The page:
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Iago’s justice can never be justified, by taking or causing the bloodshed of the innocent for his own personal gain is no more justified then murder in cold blood.

 

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The whole scene is an example of her need for self-justification, perhaps to repress a subconscious guilt. An audience need never have heard of Freud to sense that in this scene “the lady doth protest too much.” In her aside, she even justifies her participation in the conversation. She feels that she should be more concerned for Othello's safety than for her own need to be reassured. She cannot face this need and thinks of the whole conversation as simply a diversionary means of passing the time. But her aside itself is the real diversion:

Dec 07, 2011 · The Iraelis involved felt justified in ..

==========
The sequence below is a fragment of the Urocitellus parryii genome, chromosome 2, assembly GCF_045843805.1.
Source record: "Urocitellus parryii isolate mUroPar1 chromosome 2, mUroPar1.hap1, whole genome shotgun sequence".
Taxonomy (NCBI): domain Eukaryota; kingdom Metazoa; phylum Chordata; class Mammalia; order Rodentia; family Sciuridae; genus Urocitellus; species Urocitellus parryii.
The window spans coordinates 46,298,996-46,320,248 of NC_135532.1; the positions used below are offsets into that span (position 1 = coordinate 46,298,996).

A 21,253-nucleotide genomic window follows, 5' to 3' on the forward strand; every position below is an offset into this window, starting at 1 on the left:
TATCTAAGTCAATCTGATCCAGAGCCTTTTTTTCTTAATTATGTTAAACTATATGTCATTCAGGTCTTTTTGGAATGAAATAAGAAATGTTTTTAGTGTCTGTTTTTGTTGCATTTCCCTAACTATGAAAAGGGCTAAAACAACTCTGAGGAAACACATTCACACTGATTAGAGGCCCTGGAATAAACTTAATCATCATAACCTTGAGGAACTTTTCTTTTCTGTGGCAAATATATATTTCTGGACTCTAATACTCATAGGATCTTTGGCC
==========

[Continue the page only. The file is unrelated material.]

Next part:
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Although the men's aggression destroys the women, their attempts at heroic violence against each other do not completely succeed. Othello vows to kill Cassio but never does, and Roderigo's murder attempt on Cassio fails. It takes Cassio and Iago together to kill poor Roderigo, and Othello cannot kill Iago. The cowardice, clumsiness, and insecurity that belie male pretensions to valor are manifested comically--as in the duel or in the gulling of Parolles--in the hesitation of Lodovico and Gratiano to answer Roderigo's and Cassio's cries for help: "Two or three groans; it is a heavy night, / These may be counterfeits, let's think 't unsafe / To come into the cry without more help" (5.1.42-45). Even after Iago's entrance, they still hang back, ascertaining his identity (51) but ignoring his cry (thus allowing him to murder Roderigo), introducing themselves (67), discovering Cassio's identity (70), and finally coming to his side after Bianca, who has just entered (75). They still offer no assistance but only perfunctory sympathy and an anticlimactic explanation: "I am sorry to find you thus, I have been to seek you" (81).